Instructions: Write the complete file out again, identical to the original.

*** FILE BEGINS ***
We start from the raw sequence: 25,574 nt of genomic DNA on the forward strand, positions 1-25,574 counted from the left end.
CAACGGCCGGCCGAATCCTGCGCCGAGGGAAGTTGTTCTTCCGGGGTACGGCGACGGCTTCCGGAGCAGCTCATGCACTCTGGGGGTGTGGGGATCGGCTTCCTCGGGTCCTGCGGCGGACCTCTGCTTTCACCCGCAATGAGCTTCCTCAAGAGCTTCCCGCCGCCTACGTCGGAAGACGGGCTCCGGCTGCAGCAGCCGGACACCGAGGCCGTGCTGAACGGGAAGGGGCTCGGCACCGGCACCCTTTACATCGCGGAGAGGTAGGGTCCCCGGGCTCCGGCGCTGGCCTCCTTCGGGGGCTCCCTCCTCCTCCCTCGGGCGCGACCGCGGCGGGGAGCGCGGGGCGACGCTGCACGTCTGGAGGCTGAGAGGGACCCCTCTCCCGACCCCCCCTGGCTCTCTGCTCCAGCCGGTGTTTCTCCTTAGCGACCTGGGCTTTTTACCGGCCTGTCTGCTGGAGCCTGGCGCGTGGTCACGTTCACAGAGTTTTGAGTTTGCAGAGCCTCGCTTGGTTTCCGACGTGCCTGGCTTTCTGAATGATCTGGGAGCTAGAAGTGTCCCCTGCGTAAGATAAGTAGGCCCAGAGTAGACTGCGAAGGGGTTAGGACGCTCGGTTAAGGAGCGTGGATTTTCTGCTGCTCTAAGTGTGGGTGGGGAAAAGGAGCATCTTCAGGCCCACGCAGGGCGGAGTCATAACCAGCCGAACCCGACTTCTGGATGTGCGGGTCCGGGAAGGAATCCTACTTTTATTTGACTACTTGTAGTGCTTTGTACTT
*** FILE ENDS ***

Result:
We start from the raw sequence: 25,574 nt of genomic DNA on the forward strand, positions 1-25,574 counted from the left end.
CAACGGCCGGCCGAATCCTGCGCCGAGGGAAGTTGTTCTTCCGGGGTACGGCGACGGCTTCCGGAGCAGCTCATGCACTCTGGGGGTGTGGGGATCGGCTTCCTCGGGTCCTGCGGCGGACCTCTGCTTTCACCCGCAATGAGCTTCCTCAAGAGCTTCCCGCCGCCTACGTCGGAAGACGGGCTCCGGCTGCAGCAGCCGGACACCGAGGCCGTGCTGAACGGGAAGGGGCTCGGCACCGGCACCCTTTACATCGCGGAGAGGTAGGGTCCCCGGGCTCCGGCGCTGGCCTCCTTCGGGGGCTCCCTCCTCCTCCCTCGGGCGCGACCGCGGCGGGGAGCGCGGGGCGACGCTGCACGTCTGGAGGCTGAGAGGGACCCCTCTCCCGACCCCCCCTGGCTCTCTGCTCCAGCCGGTGTTTCTCCTTAGCGACCTGGGCTTTTTACCGGCCTGTCTGCTGGAGCCTGGCGCGTGGTCACGTTCACAGAGTTTTGAGTTTGCAGAGCCTCGCTTGGTTTCCGACGTGCCTGGCTTTCTGAATGATCTGGGAGCTAGAAGTGTCCCCTGCGTAAGATAAGTAGGCCCAGAGTAGACTGCGAAGGGGTTAGGACGCTCGGTTAAGGAGCGTGGATTTTCTGCTGCTCTAAGTGTGGGTGGGGAAAAGGAGCATCTTCAGGCCCACGCAGGGCGGAGTCATAACCAGCCGAACCCGACTTCTGGATGTGCGGGTCCGGGAAGGAATCCTACTTTTATTTGACTACTTGTAGTGCTTTGTACTT